Identifier

etd-04262011-151723

Degree

Master of Science (MS)

Department

Renewable Natural Resources

Document Type

Thesis

Abstract

Macroinvertebrates are reflective of their nearby environment and are popularly used to detect changes in water quality. In this thesis research, macroinvertebrates were collected to investigate aquatic effects of timber harvesting operations with and without the use of best management practices (BMPs) in a forested, low-gradient, subtropical watershed in central Louisiana. Habitat assessments, physicochemical and hydrologic measurements, and macroinvertebrate sampling were conducted nine times from 2006 to 2010 during the spring and late summer, at 13 site locations ranging from plot level to watershed outlet. Timber harvesting occurred in September of 2007. A total of 86,183 macroinvertebrates were identified from 634 samples and grouped into 31 metrics describing taxonomic and functional feeding groups (FFGs). Timber harvesting, regardless of BMP implementation, negatively affected 14% of the collected macroinvertebrates. Additionally, bivalve taxa and FFG scraper densities increased at all of the sites downstream of harvesting activities in the spring sampling events post-harvest. Macroinvertebrates were further explored with principal component (PC) analysis (PCA), generalized linear mixed models and zero-inflated models to discern their relationships with physical instream and riparian characteristics, and water chemistry parameters representative of the low-gradient, seasonal intermittent headwater streams. PCA composed 19 PCs that explained 81% of the variation within the physical and riparian parameters. Two PCs interpreted as describing stream intermittency helped explain densities in 5 of 19 interpretable metrics that made up over 83% of collected macroinvertebrates. Bivalve, scraper, and collector-filterer metrics were positively associated with PCs describing open canopy and immature or thinned riparian zones. Ephemeroptera, Plecoptera, and Trichoptera (EPT) densities were positively associated with dissolved oxygen (DO), and undercut banks, and negatively associated with higher levels of woody-debris, and nitrite concentrations. Intensively collected DO data suggested that the densities of amphipods, chaoborids, and isopods showed significantly positive relationships with increasing DO. This adds critical knowledge to spatiotemporal dynamics of macroinvertebrate communities in Louisiana’s low-gradient headwaters and the effectiveness of timber-harvest BMP implementation on stream health protection. The information can be utilized for the development of biological indices to help manage morphologically similar streams in subtropical climates.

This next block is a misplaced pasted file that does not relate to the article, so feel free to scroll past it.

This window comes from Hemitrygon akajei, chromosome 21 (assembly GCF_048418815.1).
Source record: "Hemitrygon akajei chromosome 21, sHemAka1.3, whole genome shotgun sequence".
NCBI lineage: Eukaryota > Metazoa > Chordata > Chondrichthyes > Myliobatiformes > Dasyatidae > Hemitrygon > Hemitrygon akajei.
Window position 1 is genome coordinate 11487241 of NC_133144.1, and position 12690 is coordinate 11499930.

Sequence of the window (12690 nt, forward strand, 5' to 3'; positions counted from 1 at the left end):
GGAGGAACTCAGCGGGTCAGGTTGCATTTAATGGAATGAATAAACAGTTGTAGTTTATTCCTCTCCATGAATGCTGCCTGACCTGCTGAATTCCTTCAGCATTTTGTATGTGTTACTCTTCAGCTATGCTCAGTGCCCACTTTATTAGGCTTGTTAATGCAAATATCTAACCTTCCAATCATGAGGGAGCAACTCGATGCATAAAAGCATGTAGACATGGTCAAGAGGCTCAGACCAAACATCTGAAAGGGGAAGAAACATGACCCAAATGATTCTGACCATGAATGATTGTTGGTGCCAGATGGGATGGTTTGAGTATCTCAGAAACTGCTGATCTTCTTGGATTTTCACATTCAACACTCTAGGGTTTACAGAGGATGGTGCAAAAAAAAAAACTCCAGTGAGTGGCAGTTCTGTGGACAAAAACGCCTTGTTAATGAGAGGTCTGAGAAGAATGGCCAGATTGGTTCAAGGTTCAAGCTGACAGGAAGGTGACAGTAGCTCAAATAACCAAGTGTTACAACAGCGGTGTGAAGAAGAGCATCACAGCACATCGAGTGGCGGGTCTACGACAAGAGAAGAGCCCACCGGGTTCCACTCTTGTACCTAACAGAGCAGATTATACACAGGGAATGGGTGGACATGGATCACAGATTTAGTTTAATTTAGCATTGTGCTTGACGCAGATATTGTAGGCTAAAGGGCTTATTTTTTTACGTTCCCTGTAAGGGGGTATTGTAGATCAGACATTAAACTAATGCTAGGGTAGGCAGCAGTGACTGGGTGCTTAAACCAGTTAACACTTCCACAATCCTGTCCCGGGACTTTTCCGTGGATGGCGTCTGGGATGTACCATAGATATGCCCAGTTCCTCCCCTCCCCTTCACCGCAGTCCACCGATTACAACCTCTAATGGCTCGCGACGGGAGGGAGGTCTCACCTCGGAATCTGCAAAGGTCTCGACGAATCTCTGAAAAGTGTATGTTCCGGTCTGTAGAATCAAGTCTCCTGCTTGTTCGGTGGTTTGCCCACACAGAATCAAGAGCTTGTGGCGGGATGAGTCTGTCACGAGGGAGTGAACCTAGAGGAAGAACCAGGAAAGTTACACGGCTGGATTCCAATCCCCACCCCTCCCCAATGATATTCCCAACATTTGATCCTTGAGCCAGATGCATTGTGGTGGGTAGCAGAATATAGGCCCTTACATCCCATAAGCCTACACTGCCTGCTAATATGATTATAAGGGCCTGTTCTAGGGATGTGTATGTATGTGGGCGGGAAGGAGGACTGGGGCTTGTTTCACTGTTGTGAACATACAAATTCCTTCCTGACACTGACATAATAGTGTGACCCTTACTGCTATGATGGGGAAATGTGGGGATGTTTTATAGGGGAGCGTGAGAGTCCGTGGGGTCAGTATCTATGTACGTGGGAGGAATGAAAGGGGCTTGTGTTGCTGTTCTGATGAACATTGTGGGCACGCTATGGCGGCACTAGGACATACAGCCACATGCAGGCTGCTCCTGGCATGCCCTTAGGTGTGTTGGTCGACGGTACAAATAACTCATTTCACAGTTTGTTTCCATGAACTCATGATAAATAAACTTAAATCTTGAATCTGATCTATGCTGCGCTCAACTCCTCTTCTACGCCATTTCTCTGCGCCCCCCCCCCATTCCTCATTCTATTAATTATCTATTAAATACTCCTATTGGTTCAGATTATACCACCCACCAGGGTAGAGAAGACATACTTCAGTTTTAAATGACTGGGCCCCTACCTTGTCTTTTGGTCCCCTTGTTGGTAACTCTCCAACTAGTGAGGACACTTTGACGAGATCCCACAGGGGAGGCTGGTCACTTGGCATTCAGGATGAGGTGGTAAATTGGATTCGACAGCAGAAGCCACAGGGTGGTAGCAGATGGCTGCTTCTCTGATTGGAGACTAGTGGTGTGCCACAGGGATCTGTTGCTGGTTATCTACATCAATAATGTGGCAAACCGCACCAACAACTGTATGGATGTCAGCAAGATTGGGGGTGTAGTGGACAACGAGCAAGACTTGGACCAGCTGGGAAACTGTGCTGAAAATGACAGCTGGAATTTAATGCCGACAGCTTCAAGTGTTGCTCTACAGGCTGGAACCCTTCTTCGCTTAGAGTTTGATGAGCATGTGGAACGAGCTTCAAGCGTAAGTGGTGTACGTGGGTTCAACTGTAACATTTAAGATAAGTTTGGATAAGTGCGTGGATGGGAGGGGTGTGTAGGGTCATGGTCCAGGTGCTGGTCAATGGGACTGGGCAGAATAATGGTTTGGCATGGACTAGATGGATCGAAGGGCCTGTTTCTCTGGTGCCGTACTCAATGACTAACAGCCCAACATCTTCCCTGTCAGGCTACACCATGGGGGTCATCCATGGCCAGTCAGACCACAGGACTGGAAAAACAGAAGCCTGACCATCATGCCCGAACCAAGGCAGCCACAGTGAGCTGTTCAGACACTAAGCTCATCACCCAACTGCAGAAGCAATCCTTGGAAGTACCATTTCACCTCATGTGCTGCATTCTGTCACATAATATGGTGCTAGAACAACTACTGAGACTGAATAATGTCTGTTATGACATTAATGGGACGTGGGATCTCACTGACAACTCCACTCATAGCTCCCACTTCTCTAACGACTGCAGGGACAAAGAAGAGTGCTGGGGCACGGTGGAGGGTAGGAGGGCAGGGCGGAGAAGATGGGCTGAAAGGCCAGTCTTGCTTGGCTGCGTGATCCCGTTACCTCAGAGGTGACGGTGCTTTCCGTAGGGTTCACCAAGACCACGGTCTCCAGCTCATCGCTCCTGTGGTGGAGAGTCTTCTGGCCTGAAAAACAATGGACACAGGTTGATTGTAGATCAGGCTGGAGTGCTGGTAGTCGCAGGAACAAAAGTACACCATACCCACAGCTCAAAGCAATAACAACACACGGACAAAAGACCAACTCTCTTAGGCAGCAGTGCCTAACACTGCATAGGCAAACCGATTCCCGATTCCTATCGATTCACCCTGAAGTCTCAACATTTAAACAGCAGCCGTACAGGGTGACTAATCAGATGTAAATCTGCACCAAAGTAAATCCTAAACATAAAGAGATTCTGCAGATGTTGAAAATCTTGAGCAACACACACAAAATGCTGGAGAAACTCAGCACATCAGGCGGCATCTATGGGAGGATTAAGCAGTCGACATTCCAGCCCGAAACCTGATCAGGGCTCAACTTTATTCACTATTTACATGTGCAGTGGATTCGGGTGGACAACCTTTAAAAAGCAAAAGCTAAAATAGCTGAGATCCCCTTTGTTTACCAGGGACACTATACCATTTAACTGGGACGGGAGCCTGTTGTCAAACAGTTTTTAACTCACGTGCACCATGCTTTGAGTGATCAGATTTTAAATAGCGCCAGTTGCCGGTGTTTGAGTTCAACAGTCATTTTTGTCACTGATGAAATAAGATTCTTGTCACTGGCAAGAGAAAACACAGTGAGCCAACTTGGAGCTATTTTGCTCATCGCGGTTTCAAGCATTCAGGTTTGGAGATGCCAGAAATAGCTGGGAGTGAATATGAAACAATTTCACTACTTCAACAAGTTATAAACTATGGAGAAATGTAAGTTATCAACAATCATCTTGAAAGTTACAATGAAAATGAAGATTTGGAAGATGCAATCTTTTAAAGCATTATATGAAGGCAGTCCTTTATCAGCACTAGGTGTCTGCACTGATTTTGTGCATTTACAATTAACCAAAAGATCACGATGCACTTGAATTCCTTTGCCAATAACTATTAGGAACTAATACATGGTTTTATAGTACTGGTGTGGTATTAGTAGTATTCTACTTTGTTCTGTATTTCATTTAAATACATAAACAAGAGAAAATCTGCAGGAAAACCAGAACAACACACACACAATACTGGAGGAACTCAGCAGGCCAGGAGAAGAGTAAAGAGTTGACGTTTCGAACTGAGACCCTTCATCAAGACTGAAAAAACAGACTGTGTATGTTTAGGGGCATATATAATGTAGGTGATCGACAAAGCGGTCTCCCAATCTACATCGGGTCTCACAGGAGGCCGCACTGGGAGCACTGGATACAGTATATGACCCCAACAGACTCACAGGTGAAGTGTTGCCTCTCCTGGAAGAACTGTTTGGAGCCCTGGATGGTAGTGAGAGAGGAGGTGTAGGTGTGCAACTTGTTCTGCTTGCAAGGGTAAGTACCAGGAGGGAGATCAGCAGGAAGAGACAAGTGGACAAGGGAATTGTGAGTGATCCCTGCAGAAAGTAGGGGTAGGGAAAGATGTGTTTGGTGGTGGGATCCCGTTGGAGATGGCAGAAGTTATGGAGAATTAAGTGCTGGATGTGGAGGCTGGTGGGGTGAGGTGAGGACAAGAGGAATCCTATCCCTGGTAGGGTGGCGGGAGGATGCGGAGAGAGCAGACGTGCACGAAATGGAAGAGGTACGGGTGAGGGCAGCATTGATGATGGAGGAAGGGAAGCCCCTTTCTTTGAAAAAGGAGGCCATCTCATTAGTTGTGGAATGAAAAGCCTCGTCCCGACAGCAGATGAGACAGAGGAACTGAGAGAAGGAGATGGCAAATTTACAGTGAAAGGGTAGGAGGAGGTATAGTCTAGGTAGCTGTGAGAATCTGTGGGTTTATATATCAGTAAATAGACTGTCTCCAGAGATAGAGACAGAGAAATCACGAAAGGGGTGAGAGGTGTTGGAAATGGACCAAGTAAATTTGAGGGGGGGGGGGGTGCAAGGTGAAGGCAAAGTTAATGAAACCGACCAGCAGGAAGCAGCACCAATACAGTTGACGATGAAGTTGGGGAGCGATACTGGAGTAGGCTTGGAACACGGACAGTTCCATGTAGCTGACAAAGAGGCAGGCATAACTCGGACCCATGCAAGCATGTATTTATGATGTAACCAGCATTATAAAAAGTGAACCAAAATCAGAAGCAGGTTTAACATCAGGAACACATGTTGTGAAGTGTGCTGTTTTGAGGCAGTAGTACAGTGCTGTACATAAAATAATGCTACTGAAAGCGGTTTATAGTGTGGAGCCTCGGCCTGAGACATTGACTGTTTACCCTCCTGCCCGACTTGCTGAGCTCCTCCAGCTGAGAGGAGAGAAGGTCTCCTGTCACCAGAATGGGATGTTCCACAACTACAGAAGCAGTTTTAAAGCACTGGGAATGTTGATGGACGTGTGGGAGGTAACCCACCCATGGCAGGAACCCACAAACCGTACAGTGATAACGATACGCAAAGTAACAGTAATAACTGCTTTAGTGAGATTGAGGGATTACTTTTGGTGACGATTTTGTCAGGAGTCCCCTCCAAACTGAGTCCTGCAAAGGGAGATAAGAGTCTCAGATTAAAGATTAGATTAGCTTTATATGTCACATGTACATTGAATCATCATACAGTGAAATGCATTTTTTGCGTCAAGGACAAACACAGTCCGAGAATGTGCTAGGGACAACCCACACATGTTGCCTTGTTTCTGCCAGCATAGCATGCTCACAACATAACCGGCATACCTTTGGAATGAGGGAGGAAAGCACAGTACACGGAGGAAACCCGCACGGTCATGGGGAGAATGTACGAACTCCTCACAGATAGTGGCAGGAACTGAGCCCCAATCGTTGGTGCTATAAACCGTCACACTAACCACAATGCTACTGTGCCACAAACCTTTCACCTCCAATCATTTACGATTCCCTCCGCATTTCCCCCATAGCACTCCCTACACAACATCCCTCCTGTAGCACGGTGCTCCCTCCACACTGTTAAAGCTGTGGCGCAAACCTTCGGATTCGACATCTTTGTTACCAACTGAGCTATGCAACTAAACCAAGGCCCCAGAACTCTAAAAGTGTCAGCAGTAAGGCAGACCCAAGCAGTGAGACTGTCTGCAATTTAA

Date

2011

Document Availability at the Time of Submission

Release the entire work immediately for access worldwide.

Committee Chair

Xu, Yi-jun

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